Today’s consumer has less money, patience, and time. However, that same consumer is more demanding, empowered, and intelligent. This fundamental shift in the consumer’s identity has changed the game and how it’s ultimately won.

Before AskjeevesGoogleWikipedia, or the internet in general, how did we settle those heated debates with friends or family over pointless trivia, like how many children did Squints Palledorous and Wendy Peffercorn, from the movie The Sandlot, end up having? In 2007, the search process became even easier as the first generation iPhone afforded many the ability to have access to the internet at any time and from anywhere. At first, this on-demand access to information was a luxury. Eight years later, it is now the norm, and many hate the dreaded zone where mobile internet service switches to 4G or, even worse, 3G. Why? Because one second too slow equals one second too long. This small example is a microcosm of a greater macro trend. The internet and its increasing accessibility has caused a paradigm shift in how society receives and finds information and, for better or worse, altered our expectations and changed how we interact with the world.

This year’s Future Stores Conference in Seattle was my formal introduction to the retail industry and it was intriguing to listen to retailers articulate how this paradigm shift has changed the way retailers strategize to win. Assortment, inventory, and real estate used to rule the day but the internet and the ability to have all information a tap away has commoditized these elements of retail – or at least they have in the eyes of the consumer. Because of this phenomenon, retailers have been forced to reevaluate their strategy of how to win market share. Currently, all the buzz is about improving the customer experience by retailers creating a more personalized experience for each consumer. The pragmatist in me questions whether this is possible, however, assuming it was, is this even what the consumer wants?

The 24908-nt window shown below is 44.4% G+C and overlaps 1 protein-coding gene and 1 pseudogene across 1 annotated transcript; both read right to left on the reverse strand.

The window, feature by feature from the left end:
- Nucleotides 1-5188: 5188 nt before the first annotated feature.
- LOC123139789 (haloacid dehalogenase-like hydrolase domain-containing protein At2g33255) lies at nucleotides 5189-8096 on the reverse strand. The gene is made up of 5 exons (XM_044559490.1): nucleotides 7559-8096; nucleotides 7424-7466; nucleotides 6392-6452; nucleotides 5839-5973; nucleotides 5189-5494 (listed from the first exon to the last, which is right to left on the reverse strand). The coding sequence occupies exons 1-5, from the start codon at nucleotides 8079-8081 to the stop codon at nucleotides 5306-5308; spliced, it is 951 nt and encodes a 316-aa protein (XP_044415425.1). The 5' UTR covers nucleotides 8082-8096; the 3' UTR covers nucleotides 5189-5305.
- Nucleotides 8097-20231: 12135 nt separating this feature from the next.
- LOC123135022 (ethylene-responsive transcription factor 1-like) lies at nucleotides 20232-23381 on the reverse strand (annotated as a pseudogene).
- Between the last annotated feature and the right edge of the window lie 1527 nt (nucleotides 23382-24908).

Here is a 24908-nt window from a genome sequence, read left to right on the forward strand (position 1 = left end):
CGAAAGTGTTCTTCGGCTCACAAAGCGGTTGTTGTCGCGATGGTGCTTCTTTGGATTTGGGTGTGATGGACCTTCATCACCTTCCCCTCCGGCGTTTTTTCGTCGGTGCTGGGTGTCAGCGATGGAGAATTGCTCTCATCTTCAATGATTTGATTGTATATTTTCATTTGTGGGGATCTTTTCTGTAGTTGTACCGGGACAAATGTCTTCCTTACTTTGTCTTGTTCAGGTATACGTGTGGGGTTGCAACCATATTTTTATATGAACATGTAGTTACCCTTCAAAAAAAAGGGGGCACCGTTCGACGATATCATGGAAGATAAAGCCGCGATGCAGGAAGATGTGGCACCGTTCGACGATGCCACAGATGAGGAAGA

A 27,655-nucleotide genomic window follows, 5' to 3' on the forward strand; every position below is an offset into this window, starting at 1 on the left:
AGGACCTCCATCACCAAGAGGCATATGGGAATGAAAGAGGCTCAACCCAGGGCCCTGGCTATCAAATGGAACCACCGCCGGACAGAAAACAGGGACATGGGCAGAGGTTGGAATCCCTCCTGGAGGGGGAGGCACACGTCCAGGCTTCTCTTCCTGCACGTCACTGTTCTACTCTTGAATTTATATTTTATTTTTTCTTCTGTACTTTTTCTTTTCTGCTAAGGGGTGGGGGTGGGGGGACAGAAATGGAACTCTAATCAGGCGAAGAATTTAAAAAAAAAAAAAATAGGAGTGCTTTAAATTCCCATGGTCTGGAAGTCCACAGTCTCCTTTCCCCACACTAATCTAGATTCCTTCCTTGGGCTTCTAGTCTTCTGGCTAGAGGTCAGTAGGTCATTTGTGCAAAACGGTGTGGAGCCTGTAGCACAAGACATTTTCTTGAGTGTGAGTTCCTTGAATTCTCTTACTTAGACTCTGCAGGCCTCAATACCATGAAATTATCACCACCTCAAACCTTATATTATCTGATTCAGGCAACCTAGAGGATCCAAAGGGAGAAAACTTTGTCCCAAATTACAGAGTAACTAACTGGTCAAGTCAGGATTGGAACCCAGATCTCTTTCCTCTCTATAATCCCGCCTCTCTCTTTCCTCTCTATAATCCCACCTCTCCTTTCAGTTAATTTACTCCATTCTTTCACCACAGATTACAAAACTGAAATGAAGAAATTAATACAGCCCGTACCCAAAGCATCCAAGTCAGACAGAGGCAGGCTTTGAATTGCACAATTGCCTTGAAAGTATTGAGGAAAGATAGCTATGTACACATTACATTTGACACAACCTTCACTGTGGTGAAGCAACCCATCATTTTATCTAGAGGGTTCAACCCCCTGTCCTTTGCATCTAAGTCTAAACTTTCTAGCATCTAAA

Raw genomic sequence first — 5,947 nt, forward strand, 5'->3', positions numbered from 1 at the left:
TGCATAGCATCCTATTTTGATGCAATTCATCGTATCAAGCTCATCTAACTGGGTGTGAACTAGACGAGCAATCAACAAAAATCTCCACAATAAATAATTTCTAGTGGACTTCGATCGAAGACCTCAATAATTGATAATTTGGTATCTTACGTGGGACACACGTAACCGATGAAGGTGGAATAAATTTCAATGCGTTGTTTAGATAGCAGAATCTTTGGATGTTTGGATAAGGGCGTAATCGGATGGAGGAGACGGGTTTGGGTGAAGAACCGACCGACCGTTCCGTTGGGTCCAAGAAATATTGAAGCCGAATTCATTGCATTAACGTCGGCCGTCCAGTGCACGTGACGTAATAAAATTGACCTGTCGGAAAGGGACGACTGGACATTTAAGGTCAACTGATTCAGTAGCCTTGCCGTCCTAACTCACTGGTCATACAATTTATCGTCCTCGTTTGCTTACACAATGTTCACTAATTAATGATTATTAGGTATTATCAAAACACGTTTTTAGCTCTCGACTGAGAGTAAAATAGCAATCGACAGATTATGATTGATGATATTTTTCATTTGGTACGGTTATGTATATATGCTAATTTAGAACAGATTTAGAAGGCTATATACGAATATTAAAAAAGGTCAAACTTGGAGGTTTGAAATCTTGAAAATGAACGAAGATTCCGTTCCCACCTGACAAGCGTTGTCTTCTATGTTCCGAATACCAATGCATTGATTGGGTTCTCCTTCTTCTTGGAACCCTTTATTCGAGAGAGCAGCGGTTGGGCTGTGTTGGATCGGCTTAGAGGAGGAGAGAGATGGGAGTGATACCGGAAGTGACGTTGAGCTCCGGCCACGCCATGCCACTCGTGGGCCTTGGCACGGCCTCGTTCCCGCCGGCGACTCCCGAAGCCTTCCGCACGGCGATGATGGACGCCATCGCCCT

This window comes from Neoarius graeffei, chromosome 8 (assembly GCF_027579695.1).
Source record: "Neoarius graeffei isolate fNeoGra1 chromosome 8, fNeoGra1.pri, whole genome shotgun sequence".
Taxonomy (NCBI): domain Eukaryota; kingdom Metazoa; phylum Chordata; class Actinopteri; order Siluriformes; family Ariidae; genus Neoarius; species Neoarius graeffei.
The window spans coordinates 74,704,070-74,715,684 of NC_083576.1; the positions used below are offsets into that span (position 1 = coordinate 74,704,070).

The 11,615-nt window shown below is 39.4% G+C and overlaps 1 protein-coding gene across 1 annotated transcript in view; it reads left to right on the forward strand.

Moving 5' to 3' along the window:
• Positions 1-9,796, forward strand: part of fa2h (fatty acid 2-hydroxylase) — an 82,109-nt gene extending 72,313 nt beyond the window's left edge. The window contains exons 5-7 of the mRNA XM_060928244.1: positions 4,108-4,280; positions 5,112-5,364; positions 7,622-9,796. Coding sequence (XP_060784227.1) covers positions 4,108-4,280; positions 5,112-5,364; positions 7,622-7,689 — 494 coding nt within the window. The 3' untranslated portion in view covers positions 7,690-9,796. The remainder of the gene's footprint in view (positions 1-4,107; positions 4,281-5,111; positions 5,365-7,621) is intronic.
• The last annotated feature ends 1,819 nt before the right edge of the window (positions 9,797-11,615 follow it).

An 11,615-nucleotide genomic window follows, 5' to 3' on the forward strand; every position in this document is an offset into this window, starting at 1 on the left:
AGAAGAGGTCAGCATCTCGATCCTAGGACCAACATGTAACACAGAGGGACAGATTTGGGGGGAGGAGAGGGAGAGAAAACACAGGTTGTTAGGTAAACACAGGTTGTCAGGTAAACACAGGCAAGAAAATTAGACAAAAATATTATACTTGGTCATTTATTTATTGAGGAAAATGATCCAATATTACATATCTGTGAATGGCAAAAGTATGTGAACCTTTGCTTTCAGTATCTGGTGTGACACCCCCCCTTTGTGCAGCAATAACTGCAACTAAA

To answer that question, I applied a philosophy that I learned at the Future Stores Conference: listen to the vision of the consumer rather than the voice of the consumer. The voice of the consumer represents the past so it is always one second too slow. However, the vision of the consumer provides insight into what the consumer wants in the future. With the help of Uber and Lyft, who recognized the paradigm shift and capitalized on it, a component of the consumer’s vision has been exposed. While the industries are fundamentally different, we’ve learned that control is enticing and control attracts consumers. As such, the winner in this new environment is the retailer that acknowledges the paradigm shift and gives the consumer more control. Therefore, retailers shouldn’t be asking: how do we create a personalized experience for our consumers? Instead, they should be asking: how do we give more control to our consumers so that they can create their own personalized experience?

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